i.e, it's a process. How do you measure internal energy of of the 50g of copper block at 400K in this case? And does this equation only apply to gases?

thanks.

No, this expression applies to all systems. It is a fundamental law of thermodynamics (the First Law). You cannot intrinsically measure the internal energy of a system. Only changes are meaningful, and those changes are the heat added or lost plus and the work done on or by the system. Heat and work are actually just two forms of kinetic energy, so what you are really measuring is the net change in kinetic energy of the entire system. Heat is a more "random" type of energy, and so it reasonably follows that it is a less usable form of energy, and from there you can see the justification for the Second Law of Thermodynamics.
 
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  • #11
al_201314 said:
flythisforme,

I can't really know what went wrong without the question but anyway hopefully this can be of some help to you.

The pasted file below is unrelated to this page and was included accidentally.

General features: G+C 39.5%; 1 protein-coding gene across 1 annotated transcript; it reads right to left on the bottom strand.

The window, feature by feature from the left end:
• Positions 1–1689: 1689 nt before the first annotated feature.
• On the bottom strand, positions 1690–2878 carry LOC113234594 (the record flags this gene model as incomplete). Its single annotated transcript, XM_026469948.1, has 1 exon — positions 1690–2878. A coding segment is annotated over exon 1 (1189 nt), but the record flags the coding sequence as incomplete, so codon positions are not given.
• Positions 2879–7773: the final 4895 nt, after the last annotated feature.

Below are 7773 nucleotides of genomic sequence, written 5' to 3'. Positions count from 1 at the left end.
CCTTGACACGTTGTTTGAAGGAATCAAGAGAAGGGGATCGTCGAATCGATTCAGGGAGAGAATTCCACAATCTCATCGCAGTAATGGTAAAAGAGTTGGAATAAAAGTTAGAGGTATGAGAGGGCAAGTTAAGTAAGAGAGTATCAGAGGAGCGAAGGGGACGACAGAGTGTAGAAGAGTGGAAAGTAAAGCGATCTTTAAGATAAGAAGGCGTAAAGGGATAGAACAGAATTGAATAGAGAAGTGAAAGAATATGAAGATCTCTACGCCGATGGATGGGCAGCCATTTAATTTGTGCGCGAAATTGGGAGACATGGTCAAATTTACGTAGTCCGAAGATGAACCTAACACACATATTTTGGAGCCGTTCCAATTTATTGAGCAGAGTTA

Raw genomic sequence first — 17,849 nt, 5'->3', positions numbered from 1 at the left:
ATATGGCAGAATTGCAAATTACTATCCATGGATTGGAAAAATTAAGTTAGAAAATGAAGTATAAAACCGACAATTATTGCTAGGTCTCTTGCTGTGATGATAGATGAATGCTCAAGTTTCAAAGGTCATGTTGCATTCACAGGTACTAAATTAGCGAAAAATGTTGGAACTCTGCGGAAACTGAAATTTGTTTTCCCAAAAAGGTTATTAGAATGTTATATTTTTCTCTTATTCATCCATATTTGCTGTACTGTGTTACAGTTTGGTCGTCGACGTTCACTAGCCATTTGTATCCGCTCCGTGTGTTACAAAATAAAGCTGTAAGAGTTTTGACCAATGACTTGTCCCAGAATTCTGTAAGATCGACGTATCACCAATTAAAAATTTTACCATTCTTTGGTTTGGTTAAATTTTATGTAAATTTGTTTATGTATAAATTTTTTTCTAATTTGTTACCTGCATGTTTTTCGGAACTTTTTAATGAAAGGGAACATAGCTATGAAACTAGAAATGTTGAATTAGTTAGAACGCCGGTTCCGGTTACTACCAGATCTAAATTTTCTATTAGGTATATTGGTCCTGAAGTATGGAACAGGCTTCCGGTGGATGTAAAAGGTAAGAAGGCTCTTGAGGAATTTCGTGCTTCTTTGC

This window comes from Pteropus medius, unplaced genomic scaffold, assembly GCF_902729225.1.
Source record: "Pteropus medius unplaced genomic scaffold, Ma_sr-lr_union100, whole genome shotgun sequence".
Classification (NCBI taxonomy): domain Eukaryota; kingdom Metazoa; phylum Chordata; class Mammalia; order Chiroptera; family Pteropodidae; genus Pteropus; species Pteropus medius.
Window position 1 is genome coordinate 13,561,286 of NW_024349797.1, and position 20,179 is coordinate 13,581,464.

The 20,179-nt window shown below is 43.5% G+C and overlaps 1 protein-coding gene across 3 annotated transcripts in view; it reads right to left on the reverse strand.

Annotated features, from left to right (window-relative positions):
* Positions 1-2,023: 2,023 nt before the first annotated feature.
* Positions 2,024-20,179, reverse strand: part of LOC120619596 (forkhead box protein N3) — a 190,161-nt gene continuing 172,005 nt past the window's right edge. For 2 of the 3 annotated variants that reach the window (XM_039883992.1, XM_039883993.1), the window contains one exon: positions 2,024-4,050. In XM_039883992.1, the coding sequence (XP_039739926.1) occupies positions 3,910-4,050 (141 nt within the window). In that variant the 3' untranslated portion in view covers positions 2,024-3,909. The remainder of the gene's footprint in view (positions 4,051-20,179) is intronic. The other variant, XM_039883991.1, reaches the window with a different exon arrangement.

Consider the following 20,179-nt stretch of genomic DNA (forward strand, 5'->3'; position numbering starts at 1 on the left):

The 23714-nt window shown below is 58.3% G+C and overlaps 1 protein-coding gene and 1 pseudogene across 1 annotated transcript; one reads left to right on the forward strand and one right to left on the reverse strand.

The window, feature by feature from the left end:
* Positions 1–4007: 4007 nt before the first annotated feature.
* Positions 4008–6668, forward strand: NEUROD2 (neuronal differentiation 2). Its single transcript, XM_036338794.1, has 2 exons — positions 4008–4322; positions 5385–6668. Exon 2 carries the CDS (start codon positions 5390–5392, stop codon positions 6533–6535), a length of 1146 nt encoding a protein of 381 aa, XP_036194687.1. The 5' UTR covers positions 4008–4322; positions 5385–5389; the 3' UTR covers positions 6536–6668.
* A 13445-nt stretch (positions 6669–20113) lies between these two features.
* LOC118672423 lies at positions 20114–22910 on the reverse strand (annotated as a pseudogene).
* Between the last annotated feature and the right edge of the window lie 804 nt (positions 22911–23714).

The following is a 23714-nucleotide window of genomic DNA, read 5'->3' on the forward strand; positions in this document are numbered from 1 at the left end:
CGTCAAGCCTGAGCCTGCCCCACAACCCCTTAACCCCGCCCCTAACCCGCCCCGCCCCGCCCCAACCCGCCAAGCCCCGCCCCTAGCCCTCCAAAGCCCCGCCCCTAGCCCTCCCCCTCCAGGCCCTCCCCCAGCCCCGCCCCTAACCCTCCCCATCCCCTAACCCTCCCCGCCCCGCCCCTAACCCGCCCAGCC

In gases, the first law states that,

dU = dQ + dW.

In an adiabatic process, is one which takes place such that no heat flows in or out of the system, so dQ = 0. First Law becomes

dU = -dW. (-ve because work is done by gas)

This implies that work is done at the expense of internal energy of the system.

===> dW > 0 (adiabatic expansion
dU < 0 (internal energy decreases)

No, internal energy is unchanged in the SEALED, ISOLATED container. Internal energy changes for the copper block, the lead block, and the air in between them(assumed to be unimportant), but the system as a whole, has no net change in internal energy. Because work is not done, and heat does not flow out of, the container. The container cannot expand, so it cannot do expansion work. The pressure may increase or decrease, but no work can be done since dw = - p dV and dV = 0. The lead block will expand slightly, and the copper block will shrink slightly, but the question doesn't ask you to calculate the work done for those components.